Teddy’s grandmother showed up a few hours after breakfast. By then, everyone had had a nap up in Harry and Ginny’s bedroom and were feeling a little more refreshed; Teddy, though he hated to leave the Potters, rushed into Andromeda’s arms when she walked through the front door, eager to tell her all about how he had helped give James a bath and put him to sleep the night before. The old woman smiled, so that the skin around her eyes wrinkled like the dry leaves out in the backyard, and kissed Teddy’s sand-coloured hair.
“You are such a good brother,” she told him, straightening up to look at Harry and Ginny, who had come out in the hallway to greet her. “How was last night? Did he get any sleep?”
“Not enough,” Ginny replied. “But we’ve all had a nap, so I think he’ll be all right for a while.”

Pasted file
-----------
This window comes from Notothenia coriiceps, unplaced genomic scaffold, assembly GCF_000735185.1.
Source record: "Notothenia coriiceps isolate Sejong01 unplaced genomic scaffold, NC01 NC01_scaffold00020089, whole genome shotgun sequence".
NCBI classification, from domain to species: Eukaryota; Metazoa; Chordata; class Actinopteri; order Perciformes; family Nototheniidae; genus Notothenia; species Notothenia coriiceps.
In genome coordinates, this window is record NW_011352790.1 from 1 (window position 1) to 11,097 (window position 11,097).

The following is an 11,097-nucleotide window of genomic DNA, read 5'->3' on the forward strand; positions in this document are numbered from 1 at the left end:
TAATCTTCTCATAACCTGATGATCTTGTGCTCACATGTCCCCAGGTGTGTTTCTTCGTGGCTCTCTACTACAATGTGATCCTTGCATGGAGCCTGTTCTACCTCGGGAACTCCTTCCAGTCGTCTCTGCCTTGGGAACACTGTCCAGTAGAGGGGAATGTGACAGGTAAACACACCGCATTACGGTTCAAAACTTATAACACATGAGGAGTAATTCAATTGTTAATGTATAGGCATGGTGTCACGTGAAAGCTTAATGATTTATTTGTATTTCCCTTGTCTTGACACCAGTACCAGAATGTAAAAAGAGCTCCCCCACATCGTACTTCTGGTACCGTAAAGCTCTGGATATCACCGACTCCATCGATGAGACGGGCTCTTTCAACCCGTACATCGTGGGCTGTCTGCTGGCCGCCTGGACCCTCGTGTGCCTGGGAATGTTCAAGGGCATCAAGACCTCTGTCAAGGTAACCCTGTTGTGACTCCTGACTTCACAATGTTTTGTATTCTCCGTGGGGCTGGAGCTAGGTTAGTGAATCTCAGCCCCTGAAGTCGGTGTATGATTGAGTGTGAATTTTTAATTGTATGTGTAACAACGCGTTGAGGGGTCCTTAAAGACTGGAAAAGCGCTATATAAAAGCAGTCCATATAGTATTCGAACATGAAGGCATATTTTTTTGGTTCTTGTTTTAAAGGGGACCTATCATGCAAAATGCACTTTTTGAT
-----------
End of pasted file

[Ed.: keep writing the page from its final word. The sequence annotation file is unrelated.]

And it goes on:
There was nothing Andromeda loved more than getting to pick up Teddy when he had been away for the weekend; even being in the house when he was there could be hard enough at times. Sometimes he would grin a certain way, or raise just one of his eyebrows when she scolded him, trying to make her laugh by changing his face into the funniest-looking one he could think of, and his grandmother would feel as if she was watching six-year-old Dora doing those exact same things. Teddy was so much like her; not just in the way he looked. It was painful sometimes to hear him laugh the way she had used to, or speak like her, but the memories of what Andromeda had lost seemed even more painful when Teddy wasn’t there. She knew how much he loved staying with the Potters, but on those weekends, it was just her and the ghosts of all she had once had in that house. It was always a relief when she got to bring him back again.